AAfrican Americans; AIDS (Disease); Gays; Health education; HIV/AIDS; HIV infections; MSM; Risky sex; Stigma (Social psychology); Stigmatization; Unsafe sex


Community-Based Research | Demography, Population, and Ecology | Gender and Sexuality | Immune System Diseases | Inequality and Stratification | Medicine and Health | Public Health | Race and Ethnicity | Virus Diseases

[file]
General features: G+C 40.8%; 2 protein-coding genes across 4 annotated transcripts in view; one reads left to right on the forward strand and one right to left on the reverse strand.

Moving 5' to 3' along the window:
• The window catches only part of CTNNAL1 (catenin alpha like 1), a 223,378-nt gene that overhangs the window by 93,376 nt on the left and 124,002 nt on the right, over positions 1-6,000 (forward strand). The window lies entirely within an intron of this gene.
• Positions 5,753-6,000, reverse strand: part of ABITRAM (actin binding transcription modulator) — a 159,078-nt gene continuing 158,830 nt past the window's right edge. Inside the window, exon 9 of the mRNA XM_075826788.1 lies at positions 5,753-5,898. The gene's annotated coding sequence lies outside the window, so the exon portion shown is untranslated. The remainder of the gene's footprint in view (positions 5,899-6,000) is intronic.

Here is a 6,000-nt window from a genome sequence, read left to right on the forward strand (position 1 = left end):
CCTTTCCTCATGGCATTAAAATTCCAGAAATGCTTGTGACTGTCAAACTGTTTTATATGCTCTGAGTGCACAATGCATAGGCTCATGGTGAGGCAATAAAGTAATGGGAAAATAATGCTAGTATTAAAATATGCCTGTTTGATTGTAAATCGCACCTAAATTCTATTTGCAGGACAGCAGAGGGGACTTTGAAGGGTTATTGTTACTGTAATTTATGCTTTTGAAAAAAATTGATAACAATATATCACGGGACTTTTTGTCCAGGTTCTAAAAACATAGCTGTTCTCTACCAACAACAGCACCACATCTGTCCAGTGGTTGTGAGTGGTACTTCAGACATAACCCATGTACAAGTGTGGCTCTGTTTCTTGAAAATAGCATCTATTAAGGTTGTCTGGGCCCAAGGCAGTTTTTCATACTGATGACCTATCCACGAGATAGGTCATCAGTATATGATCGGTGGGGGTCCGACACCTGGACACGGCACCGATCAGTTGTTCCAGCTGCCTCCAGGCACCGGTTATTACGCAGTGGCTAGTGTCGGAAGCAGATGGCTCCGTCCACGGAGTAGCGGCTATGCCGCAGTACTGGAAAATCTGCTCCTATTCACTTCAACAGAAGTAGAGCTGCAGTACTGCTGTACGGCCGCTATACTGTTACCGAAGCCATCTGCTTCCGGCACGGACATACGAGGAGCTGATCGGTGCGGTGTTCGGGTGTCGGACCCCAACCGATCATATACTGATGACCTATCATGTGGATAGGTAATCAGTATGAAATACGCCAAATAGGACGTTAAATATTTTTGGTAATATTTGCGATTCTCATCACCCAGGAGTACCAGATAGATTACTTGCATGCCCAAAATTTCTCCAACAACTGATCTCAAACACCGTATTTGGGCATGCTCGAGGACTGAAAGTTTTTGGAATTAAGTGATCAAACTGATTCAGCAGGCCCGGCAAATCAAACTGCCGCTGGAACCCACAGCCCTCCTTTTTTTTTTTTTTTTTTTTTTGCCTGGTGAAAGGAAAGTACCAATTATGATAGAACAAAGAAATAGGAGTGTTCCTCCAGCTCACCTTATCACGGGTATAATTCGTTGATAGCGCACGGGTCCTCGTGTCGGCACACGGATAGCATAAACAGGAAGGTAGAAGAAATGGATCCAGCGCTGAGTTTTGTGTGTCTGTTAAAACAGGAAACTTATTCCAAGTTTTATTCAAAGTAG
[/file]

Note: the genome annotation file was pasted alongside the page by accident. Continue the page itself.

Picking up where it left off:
The Centers for Disease Control and Prevention estimated in 2005 that 46% of African American men who have sex with men (MSM) are HIV positive. This review explores the unique factors that contribute to risky sexual behavior and the spread of HIV within this population, suggesting that the disparate prevalence of HIV among African American MSM is rooted in experiences of stigmatization from multiple sources and lack of social support from society at large as well as from within the African American community. Beliefs in HIV conspiracy myths are also thought to hinder HIV education, awareness and prevention for African American MSM. Past interventions to reduce the spread of HIV among African American MSM are reviewed, and suggestions for future individual and community level interventions to reduce stigma, enhance social support, and de-emphasize beliefs in HIV myths are presented.